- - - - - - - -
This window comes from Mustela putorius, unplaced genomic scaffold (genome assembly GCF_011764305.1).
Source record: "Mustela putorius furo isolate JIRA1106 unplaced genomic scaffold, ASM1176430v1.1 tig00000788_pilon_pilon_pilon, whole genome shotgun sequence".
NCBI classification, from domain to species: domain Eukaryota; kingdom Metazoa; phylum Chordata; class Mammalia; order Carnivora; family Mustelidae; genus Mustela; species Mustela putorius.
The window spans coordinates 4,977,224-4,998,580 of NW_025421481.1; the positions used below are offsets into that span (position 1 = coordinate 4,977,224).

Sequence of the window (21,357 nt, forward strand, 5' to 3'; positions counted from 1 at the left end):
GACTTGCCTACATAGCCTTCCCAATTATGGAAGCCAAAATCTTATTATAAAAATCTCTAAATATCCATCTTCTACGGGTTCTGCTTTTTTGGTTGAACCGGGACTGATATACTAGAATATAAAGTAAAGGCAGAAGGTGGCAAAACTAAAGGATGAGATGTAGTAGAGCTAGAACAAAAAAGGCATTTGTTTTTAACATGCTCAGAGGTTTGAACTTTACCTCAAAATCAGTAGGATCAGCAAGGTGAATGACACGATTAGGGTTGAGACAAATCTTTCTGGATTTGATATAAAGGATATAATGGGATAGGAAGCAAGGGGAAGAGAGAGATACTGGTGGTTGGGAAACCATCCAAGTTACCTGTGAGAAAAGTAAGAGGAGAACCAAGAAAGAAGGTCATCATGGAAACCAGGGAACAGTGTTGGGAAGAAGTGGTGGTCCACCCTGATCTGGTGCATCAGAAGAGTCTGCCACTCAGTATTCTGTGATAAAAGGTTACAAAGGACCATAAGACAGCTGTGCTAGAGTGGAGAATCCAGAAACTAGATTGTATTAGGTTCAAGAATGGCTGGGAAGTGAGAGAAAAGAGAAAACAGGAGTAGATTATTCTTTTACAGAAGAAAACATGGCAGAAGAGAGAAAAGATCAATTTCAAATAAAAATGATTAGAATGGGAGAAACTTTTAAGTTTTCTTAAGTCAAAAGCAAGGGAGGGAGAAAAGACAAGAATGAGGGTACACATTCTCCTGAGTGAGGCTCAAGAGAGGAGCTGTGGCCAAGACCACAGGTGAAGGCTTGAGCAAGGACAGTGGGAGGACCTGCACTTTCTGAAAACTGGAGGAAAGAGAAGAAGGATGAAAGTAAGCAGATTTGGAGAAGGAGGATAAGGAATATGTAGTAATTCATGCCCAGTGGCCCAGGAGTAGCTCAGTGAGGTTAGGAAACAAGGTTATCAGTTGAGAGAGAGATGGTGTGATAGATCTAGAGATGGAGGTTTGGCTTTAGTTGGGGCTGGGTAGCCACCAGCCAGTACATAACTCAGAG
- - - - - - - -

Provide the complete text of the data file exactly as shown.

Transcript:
This window comes from Mustela putorius, unplaced genomic scaffold (genome assembly GCF_011764305.1).
Source record: "Mustela putorius furo isolate JIRA1106 unplaced genomic scaffold, ASM1176430v1.1 tig00000788_pilon_pilon_pilon, whole genome shotgun sequence".
NCBI classification, from domain to species: domain Eukaryota; kingdom Metazoa; phylum Chordata; class Mammalia; order Carnivora; family Mustelidae; genus Mustela; species Mustela putorius.
The window spans coordinates 4,977,224-4,998,580 of NW_025421481.1; the positions used below are offsets into that span (position 1 = coordinate 4,977,224).

Sequence of the window (21,357 nt, forward strand, 5' to 3'; positions counted from 1 at the left end):
GACTTGCCTACATAGCCTTCCCAATTATGGAAGCCAAAATCTTATTATAAAAATCTCTAAATATCCATCTTCTACGGGTTCTGCTTTTTTGGTTGAACCGGGACTGATATACTAGAATATAAAGTAAAGGCAGAAGGTGGCAAAACTAAAGGATGAGATGTAGTAGAGCTAGAACAAAAAAGGCATTTGTTTTTAACATGCTCAGAGGTTTGAACTTTACCTCAAAATCAGTAGGATCAGCAAGGTGAATGACACGATTAGGGTTGAGACAAATCTTTCTGGATTTGATATAAAGGATATAATGGGATAGGAAGCAAGGGGAAGAGAGAGATACTGGTGGTTGGGAAACCATCCAAGTTACCTGTGAGAAAAGTAAGAGGAGAACCAAGAAAGAAGGTCATCATGGAAACCAGGGAACAGTGTTGGGAAGAAGTGGTGGTCCACCCTGATCTGGTGCATCAGAAGAGTCTGCCACTCAGTATTCTGTGATAAAAGGTTACAAAGGACCATAAGACAGCTGTGCTAGAGTGGAGAATCCAGAAACTAGATTGTATTAGGTTCAAGAATGGCTGGGAAGTGAGAGAAAAGAGAAAACAGGAGTAGATTATTCTTTTACAGAAGAAAACATGGCAGAAGAGAGAAAAGATCAATTTCAAATAAAAATGATTAGAATGGGAGAAACTTTTAAGTTTTCTTAAGTCAAAAGCAAGGGAGGGAGAAAAGACAAGAATGAGGGTACACATTCTCCTGAGTGAGGCTCAAGAGAGGAGCTGTGGCCAAGACCACAGGTGAAGGCTTGAGCAAGGACAGTGGGAGGACCTGCACTTTCTGAAAACTGGAGGAAAGAGAAGAAGGATGAAAGTAAGCAGATTTGGAGAAGGAGGATAAGGAATATGTAGTAATTCATGCCCAGTGGCCCAGGAGTAGCTCAGTGAGGTTAGGAAACAAGGTTATCAGTTGAGAGAGAGATGGTGTGATAGATCTAGAGATGGAGGTTTGGCTTTAGTTGGGGCTGGGTAGCCACCAGCCAGTACATAACTCAGAG